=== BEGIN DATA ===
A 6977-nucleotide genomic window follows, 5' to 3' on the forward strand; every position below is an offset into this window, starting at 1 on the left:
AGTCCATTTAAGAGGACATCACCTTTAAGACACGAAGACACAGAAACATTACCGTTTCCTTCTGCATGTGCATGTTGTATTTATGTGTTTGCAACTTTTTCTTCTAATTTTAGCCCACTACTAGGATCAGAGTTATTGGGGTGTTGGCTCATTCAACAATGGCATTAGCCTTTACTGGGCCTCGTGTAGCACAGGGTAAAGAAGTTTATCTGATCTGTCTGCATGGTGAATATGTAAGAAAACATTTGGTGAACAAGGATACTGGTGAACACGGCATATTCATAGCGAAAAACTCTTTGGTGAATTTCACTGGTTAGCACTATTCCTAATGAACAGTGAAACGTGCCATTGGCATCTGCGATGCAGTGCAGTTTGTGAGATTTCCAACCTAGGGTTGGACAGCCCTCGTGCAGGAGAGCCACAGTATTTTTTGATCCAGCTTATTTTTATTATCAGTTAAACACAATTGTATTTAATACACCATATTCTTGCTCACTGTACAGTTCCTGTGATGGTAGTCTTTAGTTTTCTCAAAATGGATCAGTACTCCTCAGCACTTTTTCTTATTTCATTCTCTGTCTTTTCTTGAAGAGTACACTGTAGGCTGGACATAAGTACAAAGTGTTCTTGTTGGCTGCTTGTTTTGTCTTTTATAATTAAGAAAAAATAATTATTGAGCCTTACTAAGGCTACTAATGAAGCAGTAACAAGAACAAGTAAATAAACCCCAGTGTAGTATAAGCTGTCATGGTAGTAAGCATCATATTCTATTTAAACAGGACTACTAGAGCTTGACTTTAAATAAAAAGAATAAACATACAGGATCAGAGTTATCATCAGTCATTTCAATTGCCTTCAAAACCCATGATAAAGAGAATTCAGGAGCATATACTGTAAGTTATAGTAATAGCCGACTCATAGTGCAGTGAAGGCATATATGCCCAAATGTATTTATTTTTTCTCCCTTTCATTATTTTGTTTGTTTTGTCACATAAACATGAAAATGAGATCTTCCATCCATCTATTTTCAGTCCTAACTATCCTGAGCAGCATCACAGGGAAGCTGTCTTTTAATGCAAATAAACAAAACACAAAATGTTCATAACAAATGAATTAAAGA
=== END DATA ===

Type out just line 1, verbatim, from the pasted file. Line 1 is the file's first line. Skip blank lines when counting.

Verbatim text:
A 6977-nucleotide genomic window follows, 5' to 3' on the forward strand; every position below is an offset into this window, starting at 1 on the left: